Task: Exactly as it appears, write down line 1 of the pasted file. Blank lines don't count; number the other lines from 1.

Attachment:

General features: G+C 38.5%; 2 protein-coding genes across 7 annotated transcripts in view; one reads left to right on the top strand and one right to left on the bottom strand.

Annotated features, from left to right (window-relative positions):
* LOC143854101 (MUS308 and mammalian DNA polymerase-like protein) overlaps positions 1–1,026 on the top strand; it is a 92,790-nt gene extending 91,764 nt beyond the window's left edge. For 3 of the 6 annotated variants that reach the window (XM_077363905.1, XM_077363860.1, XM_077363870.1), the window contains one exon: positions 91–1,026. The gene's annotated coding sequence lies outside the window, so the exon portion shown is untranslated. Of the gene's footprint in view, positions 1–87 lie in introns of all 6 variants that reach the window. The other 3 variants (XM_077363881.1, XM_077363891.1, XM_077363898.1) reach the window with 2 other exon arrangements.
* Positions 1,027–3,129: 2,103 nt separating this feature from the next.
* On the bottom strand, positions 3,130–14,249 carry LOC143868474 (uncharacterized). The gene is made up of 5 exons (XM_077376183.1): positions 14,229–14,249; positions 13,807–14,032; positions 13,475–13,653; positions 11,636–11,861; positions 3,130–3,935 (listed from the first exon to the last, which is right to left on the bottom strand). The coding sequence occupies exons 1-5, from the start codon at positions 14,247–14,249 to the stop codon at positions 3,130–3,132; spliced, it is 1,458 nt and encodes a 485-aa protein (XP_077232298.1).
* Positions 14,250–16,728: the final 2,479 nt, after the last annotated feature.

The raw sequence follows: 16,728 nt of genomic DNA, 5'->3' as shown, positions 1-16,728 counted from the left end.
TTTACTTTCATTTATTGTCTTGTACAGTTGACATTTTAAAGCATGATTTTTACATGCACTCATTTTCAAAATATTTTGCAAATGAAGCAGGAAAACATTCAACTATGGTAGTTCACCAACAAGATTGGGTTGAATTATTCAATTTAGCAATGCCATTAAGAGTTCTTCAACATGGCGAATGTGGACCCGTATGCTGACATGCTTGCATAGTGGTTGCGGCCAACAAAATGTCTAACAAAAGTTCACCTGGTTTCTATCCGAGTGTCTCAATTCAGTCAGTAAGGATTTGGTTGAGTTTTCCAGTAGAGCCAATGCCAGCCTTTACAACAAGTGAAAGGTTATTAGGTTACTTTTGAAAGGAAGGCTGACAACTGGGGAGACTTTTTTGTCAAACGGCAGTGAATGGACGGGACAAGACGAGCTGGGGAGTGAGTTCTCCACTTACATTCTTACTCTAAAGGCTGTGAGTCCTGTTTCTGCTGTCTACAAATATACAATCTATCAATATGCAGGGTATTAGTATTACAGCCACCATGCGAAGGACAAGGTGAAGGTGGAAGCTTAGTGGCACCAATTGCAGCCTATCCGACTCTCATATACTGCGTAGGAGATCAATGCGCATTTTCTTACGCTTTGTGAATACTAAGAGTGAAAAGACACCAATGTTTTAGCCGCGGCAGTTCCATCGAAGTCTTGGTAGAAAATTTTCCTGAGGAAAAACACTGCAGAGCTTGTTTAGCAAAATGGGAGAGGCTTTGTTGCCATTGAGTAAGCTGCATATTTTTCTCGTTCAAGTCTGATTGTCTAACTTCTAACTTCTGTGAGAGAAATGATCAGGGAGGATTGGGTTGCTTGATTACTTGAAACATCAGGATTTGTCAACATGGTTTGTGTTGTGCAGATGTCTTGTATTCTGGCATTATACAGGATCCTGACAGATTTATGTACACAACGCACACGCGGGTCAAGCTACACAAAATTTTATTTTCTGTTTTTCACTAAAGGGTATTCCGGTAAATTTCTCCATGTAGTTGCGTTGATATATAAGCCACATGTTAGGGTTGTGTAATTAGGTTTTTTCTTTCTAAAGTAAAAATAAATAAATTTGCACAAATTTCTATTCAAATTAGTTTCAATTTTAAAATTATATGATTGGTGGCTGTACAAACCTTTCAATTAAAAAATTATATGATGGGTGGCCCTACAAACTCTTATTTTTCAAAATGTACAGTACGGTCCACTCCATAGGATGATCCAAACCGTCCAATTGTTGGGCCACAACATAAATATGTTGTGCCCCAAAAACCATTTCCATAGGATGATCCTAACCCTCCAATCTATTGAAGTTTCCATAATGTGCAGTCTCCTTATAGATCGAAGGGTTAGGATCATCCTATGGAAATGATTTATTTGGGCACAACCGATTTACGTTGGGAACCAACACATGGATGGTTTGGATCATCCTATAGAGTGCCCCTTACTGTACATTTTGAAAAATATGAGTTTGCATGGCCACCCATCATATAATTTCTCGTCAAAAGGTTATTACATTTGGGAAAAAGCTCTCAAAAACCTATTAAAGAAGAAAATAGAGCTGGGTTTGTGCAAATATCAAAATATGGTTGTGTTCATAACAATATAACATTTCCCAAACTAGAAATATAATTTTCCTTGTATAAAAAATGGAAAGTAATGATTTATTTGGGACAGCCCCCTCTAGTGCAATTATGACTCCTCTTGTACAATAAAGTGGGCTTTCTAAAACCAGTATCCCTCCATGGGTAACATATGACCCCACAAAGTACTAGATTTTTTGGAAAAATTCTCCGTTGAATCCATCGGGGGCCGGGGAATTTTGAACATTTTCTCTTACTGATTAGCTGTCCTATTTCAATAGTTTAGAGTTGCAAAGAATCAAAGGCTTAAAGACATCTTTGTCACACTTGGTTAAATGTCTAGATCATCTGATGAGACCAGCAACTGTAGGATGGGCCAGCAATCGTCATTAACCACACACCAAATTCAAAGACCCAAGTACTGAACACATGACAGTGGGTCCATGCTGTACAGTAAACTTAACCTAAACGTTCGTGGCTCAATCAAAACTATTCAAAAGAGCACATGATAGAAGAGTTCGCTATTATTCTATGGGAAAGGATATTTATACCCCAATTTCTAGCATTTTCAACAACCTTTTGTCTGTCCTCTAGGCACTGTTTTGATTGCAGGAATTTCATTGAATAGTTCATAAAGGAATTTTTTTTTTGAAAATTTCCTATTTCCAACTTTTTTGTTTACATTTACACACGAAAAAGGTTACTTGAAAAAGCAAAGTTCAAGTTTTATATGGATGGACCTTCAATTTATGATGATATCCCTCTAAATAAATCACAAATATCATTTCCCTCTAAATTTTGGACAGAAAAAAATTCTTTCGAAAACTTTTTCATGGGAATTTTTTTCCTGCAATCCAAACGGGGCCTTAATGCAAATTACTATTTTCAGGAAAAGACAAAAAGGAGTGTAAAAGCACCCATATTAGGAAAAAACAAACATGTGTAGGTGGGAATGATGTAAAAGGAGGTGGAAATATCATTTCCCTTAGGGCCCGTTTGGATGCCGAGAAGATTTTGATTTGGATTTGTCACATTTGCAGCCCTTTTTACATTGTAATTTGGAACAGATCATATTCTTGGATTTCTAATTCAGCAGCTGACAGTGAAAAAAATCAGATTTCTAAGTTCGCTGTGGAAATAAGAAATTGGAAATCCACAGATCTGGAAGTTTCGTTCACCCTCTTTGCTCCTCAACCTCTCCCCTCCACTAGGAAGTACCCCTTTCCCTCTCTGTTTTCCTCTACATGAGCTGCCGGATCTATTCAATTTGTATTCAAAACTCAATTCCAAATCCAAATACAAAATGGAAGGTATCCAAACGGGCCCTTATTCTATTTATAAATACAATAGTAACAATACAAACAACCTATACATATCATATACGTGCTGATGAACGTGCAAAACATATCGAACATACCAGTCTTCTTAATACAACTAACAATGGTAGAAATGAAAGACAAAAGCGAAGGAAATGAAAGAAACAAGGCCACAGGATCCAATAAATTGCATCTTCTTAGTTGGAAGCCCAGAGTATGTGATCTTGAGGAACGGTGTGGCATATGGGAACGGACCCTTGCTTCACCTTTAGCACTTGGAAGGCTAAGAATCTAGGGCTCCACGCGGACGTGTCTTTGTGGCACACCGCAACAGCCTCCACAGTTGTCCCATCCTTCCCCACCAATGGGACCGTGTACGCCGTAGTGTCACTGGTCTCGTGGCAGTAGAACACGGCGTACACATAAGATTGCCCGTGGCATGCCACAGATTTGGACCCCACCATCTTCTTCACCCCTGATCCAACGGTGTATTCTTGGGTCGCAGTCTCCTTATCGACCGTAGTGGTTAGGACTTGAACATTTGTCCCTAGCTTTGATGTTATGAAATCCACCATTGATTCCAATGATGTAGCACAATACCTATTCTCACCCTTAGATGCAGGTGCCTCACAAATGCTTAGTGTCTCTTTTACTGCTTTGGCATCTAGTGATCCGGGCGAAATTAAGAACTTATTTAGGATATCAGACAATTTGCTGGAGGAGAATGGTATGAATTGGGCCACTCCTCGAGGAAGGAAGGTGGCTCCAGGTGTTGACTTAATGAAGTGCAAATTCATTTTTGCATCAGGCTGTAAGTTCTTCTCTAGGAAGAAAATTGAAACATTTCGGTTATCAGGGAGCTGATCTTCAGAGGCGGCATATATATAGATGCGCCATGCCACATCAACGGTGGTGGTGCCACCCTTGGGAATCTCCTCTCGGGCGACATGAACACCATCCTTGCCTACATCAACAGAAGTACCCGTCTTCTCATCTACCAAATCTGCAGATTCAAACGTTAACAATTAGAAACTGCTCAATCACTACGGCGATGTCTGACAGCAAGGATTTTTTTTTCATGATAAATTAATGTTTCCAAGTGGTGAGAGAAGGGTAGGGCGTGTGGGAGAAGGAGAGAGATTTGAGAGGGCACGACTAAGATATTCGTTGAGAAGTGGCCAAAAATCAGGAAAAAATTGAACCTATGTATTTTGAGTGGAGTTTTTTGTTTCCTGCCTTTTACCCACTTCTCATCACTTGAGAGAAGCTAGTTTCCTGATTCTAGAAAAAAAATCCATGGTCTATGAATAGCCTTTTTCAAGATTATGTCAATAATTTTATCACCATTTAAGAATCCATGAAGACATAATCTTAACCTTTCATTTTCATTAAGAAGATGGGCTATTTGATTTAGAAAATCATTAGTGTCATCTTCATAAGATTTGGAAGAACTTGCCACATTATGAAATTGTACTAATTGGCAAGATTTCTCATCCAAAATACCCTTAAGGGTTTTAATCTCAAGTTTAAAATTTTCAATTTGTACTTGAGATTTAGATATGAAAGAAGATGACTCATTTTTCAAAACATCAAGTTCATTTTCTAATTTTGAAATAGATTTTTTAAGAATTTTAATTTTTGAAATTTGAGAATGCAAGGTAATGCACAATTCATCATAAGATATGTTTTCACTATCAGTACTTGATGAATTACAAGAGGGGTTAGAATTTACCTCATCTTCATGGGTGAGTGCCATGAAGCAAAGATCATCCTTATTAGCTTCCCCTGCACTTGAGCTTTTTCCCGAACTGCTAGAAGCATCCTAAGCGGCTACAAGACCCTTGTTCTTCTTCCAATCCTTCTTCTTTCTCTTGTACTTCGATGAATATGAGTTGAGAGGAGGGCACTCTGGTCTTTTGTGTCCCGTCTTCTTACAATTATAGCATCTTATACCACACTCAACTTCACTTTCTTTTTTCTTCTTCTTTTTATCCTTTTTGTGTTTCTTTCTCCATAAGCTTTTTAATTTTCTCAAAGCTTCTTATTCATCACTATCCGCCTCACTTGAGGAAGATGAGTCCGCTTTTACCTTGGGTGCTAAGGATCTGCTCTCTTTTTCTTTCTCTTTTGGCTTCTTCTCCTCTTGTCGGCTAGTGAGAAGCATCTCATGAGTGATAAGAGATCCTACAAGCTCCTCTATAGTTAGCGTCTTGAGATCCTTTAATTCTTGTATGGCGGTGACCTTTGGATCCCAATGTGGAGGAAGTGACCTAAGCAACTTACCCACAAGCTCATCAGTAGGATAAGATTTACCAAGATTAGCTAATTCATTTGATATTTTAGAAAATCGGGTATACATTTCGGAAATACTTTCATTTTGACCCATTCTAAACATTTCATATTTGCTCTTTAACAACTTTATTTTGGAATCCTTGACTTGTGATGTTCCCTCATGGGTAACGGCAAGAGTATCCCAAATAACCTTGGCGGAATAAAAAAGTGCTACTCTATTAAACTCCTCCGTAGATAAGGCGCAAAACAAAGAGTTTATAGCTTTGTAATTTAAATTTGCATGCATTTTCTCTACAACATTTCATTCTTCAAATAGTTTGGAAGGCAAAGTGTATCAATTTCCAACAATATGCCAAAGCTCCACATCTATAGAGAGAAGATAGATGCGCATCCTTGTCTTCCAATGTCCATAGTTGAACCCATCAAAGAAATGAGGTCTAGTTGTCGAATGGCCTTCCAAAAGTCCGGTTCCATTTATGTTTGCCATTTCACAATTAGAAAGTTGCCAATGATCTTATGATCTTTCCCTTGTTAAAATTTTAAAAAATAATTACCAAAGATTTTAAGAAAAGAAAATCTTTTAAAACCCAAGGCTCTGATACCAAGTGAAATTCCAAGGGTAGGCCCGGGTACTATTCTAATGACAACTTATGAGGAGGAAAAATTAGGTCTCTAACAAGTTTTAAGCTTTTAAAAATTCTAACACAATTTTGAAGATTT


General features: G+C 38.5%; 2 protein-coding genes across 7 annotated transcripts in view; one reads left to right on the top strand and one right to left on the bottom strand.